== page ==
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What you need to know about the 2024 US presidential election


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What you need to know about the 2024 US presidential election

WHITE HOUSE. Workers repair the White House in Washington, March 26, 2023.

Al Drago/Reuters

Learn more about who's running in the 2024 US Presidential elections, what key issues candidates are likely to tackle, and what's at stake

WASHINGTON, DC, USA – The 2024 presidential election promises to be like no other modern US election.

Leading the field of Republican presidential candidates is former President Donald Trump, who faces a battery of federal and state criminal charges related to his efforts to overturn his 2020 election loss to Democrat Joe Biden.

Biden, the incumbent president, is the presumptive Democratic nominee. He will be 81 when the election is held in November 2024, making him the oldest American to win a presidential election should he secure a second four-year term.

Who are the Republican candidates running for president?

Trump, 77, is dominating the Republican field, who have largely avoided criticizing him for his actions related to the 2020 election for fear of alienating his base of diehard supporters. Many of those supporters believe Trump’s false claims that the election was stolen from him.

His Republican rivals, such as Florida Governor Ron DeSantis and former US Ambassador to the United Nations Nikki Haley, instead have argued that Trump’s legal woes will hamstring him in a general-election fight against Biden.

One exception has been former New Jersey Governor Chris Christie, who has condemned Trump’s attempts to subvert the 2020 election outcome. Former Arkansas Governor Asa Hutchinson, a long-shot candidate, has said Trump is unfit for office.

Entrepreneur Vivek Ramaswamy, a newcomer to politics, is running as an inheritor of Trump’s populist, America First agenda, one that is wary of an expansive federal government, corporate power and international alliances.

DeSantis was once viewed as the most likely candidate to deny Trump the nomination, but his campaign has sputtered since launching in May despite having a big war chest. In the meantime, Haley has gained some momentum following strong debate performances.

US Senator Tim Scott and North Dakota Governor Doug Burgum are also competing for the nomination, but have struggled to gain traction.

Opinion polls show that Trump is largely tied with Biden in head-to-head matchups, with voters concerned about Biden’s age and his handling of the economy despite job growth, infrastructure investment and a slow easing of inflation after last year’s peak.

Trump faces indictments in four cases in federal and state courts for his efforts to undermine the 2020 election, his mishandling of classified documents and his involvement in a “hush money” scheme involving a porn star.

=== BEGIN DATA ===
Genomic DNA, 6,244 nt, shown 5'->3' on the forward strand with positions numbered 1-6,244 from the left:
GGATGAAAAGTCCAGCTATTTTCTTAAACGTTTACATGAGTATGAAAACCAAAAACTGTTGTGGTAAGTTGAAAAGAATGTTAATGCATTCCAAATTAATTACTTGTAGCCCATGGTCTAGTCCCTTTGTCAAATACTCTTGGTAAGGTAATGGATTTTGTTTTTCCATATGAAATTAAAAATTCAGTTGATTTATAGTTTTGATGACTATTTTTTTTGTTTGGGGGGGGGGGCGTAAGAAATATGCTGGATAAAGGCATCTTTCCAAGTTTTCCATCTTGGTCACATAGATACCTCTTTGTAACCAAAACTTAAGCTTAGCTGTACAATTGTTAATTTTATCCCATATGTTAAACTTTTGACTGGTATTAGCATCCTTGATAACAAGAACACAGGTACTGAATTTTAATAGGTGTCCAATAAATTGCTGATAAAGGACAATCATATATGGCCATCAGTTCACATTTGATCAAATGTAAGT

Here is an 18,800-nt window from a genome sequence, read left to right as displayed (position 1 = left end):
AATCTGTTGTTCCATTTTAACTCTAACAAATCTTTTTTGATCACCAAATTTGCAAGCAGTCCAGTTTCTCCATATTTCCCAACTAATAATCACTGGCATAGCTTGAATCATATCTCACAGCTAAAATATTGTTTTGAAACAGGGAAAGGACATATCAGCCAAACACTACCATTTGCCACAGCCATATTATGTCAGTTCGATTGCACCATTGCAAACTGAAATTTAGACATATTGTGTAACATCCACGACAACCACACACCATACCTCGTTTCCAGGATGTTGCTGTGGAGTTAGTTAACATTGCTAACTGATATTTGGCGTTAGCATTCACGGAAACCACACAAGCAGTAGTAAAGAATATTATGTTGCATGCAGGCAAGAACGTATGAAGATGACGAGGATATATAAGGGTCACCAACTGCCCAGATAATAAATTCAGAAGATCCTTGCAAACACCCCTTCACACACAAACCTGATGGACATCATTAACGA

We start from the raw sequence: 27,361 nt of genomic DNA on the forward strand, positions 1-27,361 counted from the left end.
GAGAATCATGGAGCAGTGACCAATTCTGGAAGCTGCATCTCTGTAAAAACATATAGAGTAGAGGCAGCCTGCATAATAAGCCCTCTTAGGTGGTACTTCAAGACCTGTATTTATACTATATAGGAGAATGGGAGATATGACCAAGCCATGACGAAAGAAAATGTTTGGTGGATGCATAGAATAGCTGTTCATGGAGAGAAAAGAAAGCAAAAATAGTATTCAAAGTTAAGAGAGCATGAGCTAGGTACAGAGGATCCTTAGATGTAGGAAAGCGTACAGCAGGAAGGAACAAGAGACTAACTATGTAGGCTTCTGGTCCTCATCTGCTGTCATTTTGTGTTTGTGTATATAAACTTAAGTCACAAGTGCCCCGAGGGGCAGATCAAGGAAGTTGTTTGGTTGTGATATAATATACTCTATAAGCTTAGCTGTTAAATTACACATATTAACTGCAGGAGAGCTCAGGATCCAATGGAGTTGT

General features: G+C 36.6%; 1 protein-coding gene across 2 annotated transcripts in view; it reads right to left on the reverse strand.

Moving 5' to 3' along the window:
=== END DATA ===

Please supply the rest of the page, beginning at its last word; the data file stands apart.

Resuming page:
He has maintained his innocence and argued that he is the victim of politically motivated prosecutions, an assertion the Biden administration denies. The legal calendars for those cases pose obstacles for Trump’s ability to campaign.

Who are the Democrats running for US President in 2024?

While voters may not be enthusiastic, Democratic leaders and major donors are backing Biden and his vice president, Kamala Harris.

Dean Phillips, a little-known U.S. congressman from Minnesota, announced in October he would mount a long-shot challenge to Biden because he does not believe the president can win another term.

Self-help author and speaker Marianne Williamson is also running against Biden.

The president’s pitch for a second term rests on his stewardship of the economy as it has emerged from the COVID-19 pandemic, and what he calls the “battle for the soul of America,” a fight against Trump-aligned Republicans.

Under Biden, unemployment dropped to generational lows, gross domestic product (GDP) grew faster than expected and wages have risen. However, inflation spiked last year, and, while it has eased in recent months, voters remain concerned about the high price of staples such as food, fuel, cars and housing.

Should Trump be the Republican nominee, much of Biden’s campaign is likely to focus on warning voters that Trump poses a mortal threat to American democracy.

Who are the independent candidates?

Robert F. Kennedy, Jr., scion of the famed American political family and an anti-vaccine activist, has launched an independent bid rather than challenge Biden for the Democratic nomination. Kennedy has shown some appeal among both Republicans and Democrats unenthused about another Biden-Trump match-up.

Progressive activist Cornel West has also said he will run as an independent. The challenge for both candidates will be amassing enough support to land on the ballot in all 50 states next year.

When do the 2024 primaries start?